Set your star locator so that today's date on the moveable wheel is opposite 8 PM on the clock. (Be certain that it is 8 PM, and not 8 AM! Look for 6 p.m. and 11 p.m. nearby.)
a) Why aren't the planets visible on the front of the star wheel? Are the planets always in front of the same stars? Are they visible in the same locations every year? Let's find out.
On the front of the star wheel, locate the ecliptic, which is the path our Sun appears to take around the sky during a year, and also the part of the sky where the planets will be seen. (Why?) Identify the zodiac constellations along the ecliptic that you can see this night at 8 PM. Start with the constellation nearest the eastern horizon:
Zodiac Constellations visible tonight at 8 pm:
|Planet||Const. #s||Constellation Name(s)||Evening Sky? Morning Sky?|
d) Examine the Planet Places table on the back once more. In one month, which planets will have moved? Which will still be in front of the same zodiac constellation?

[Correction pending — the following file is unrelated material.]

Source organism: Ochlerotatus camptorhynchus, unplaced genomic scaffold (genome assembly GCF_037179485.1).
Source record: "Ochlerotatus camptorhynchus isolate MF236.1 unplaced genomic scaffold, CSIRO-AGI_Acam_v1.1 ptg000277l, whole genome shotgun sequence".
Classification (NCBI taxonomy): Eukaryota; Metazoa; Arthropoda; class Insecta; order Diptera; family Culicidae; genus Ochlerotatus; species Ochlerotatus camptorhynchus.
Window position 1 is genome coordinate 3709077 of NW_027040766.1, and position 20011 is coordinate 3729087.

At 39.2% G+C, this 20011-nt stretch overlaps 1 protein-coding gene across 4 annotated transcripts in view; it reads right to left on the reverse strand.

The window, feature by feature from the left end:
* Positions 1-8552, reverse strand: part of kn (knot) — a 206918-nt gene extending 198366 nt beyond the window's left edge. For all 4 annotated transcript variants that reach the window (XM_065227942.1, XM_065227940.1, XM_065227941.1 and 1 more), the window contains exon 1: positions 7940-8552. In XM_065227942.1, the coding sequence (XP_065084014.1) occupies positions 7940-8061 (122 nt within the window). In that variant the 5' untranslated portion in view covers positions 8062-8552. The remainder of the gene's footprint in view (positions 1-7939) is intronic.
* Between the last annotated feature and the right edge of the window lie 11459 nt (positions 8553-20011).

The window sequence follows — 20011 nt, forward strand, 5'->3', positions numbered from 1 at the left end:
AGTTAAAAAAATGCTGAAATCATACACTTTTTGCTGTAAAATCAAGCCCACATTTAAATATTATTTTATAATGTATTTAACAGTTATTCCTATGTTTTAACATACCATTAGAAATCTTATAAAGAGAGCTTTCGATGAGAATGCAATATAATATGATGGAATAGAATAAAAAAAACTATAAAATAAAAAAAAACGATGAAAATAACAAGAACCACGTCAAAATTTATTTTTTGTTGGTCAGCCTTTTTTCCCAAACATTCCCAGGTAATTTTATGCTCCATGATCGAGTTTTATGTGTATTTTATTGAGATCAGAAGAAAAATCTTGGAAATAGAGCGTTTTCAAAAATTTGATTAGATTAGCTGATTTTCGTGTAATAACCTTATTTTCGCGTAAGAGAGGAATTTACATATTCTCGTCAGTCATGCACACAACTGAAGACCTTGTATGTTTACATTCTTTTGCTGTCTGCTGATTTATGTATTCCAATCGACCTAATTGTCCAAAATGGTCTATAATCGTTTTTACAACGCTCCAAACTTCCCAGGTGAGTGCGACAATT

These planet(s) will have moved in 1 month:
These planet(s) will still be in the same area:
e) What about in 1 year? Look at the table for the same month, but for a different year (either last year, or a year from now.) Which planets were in seen in the same zodiac constellations as they are in now? Were any?
Develop a hypothesis to explain your result. Consider how fast the planets orbit our Sun, and whether they all must be orbiting at the same speed or different speeds. Use that hypothesis to explain why Edmund does not put the planets on the front oval star field.